Avoiding the blues with colour coding

Adding colour to your kitchen may be appealing, but sometimes its not the right decision.

This week we would like to discuss why colour coding can sometimes cause you to drop a food safety rating and how to correctly implement colour coding to your kitchen.

You’re probably familiar with this image. This system has found it’s home in kitchens all across the world, and with good reason. Colours enable our brains to make decisions in a logical efficient manner, but sometimes this efficiency can bypass that logic. Most commonly in our work, we are asked whether colour coded knives to match chopping boards is a good idea. Our view is the following:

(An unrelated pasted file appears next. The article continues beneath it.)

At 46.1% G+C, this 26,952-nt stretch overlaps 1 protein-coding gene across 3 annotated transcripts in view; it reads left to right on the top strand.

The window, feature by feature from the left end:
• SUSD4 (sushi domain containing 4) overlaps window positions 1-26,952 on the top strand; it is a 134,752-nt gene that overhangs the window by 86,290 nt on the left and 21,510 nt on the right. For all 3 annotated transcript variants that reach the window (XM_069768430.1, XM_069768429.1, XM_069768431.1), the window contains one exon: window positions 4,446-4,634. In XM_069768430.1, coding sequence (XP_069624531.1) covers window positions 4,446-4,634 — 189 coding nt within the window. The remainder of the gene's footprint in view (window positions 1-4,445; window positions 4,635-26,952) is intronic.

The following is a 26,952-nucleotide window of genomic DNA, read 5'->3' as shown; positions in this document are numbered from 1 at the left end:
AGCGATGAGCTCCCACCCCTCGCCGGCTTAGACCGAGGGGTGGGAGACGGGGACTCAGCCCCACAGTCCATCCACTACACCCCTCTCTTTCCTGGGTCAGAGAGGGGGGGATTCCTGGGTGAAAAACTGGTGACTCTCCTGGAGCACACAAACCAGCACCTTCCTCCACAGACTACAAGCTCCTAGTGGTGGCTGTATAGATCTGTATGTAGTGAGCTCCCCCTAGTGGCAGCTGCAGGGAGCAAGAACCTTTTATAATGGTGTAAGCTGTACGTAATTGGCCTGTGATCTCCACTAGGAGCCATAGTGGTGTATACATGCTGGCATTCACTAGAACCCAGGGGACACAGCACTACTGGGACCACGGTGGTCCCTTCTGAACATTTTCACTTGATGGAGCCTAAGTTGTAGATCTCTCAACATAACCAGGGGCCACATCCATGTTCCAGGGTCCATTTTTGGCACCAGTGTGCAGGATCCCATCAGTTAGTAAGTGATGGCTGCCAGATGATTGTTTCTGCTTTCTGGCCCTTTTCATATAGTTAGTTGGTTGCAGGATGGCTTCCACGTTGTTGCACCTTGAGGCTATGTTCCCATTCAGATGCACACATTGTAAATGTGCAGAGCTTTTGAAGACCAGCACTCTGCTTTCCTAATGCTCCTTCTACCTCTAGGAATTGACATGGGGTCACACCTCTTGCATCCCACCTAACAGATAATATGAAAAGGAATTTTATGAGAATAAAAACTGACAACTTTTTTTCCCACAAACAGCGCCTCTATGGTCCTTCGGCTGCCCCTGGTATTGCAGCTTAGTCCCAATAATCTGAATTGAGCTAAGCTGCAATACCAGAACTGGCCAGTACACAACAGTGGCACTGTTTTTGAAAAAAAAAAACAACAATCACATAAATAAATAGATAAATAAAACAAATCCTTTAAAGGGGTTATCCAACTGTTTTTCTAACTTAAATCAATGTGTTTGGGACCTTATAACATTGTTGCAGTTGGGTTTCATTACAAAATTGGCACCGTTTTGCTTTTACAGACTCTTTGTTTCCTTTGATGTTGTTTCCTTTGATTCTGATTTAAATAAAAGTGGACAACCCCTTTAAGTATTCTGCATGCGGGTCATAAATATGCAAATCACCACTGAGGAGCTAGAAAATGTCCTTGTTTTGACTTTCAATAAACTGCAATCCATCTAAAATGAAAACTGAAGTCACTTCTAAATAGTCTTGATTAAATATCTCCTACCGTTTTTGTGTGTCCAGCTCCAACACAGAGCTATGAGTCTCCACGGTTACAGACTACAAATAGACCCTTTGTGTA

• Using a colour coded knife can encourage the user to leave the dirty knife on the board after use, thinking it will be used for a similar task. Using a black handled knife however, encourages washing of the knife after dealing with a high risk task.
  • Colour blindness affects over 2.7 million people in Britain, and as such it’s worth knowing whether it affects any of your staff.
  • Just as an artist’s brush is an extension of them, a chef prefers to use their own knife.
  • If your EHO picks up on someone in the kitchen using the wrong coloured knife, even low risk, for example green knife on yellow board, it could cause your restaurant to drop a rank in hygiene rating.

As such, we recommend sticking to black handled knives. But colour coded tongs for high volume fast cook items such steaks or burgers, can be a great place to implement colour coding in your kitchen.